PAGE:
Video latency refers to the degree of delay between the time a transfer of a video stream is requested and the actual time that transfer begins. Networks that exhibit relatively small delays are known as low-latency networks, while their counterparts are known as high-latency networks.
Fundamentally, video latency refers to the amount of time it takes for a single frame of video to transfer from the camera to the display.
Low latency is typically defined as less than 100 milliseconds (ms) and is preferable when operating remoted devices, video conferencing, and streaming live events. High latency, on the other hand, is considered acceptable for applications such as recording and streaming previously recorded events.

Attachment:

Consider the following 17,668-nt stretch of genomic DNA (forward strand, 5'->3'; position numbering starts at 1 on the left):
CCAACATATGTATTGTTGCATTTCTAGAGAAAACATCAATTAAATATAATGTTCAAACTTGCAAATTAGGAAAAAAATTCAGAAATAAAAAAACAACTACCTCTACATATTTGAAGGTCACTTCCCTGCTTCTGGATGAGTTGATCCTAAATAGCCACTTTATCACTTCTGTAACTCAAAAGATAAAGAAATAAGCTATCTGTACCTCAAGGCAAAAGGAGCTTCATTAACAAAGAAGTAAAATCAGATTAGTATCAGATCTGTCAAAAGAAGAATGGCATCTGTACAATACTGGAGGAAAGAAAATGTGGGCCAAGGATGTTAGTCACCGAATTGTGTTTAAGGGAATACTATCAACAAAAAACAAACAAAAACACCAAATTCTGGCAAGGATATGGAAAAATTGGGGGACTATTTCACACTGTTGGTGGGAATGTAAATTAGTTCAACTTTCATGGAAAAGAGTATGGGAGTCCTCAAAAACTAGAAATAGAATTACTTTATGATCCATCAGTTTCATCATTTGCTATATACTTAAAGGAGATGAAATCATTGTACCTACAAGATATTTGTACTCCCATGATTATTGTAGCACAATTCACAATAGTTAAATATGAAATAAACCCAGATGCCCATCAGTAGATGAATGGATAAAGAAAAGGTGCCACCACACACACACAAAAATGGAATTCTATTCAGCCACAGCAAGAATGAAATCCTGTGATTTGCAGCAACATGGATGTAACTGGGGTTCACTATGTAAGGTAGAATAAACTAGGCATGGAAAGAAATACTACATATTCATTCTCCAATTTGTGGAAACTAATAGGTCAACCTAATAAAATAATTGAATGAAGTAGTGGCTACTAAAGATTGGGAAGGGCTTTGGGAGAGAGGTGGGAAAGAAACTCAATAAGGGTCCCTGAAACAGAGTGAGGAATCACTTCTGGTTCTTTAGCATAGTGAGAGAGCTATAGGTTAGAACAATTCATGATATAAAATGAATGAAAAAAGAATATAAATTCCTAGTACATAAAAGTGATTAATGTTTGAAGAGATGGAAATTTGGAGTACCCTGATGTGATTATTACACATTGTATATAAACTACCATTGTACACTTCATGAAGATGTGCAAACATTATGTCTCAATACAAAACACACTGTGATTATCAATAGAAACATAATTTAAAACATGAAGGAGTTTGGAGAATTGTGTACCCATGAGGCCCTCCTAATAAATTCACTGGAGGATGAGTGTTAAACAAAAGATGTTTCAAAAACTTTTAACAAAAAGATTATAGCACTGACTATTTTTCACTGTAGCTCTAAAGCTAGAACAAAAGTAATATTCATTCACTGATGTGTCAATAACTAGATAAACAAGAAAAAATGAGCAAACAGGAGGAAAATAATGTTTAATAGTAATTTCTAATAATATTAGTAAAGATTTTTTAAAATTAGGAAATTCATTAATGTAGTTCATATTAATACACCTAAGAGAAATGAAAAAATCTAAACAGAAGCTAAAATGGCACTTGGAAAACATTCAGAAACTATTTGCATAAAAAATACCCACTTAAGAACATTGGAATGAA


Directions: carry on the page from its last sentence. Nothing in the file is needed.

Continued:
Network routers are the most notorious devices responsible for latency on the end-to-end path. Satellite communications, on the other hand, often add large amounts of latency as a result of the time it takes a packet to travel across the link.
Latency is typically measured cumulatively — the more nodes that data must pass through, the more latency there is. For example, the more links and router hops a data transmission must go through, the larger the end-to-end latency can potentially be.
Generally, users want latency to be as low as possible. For instance, an operator manipulating a remote device wants to avoid any delay in seeing the delay in frames, audio. etc. Similarly, broadcasters doing live remote interviews do not want delays between speaking and hearing a response.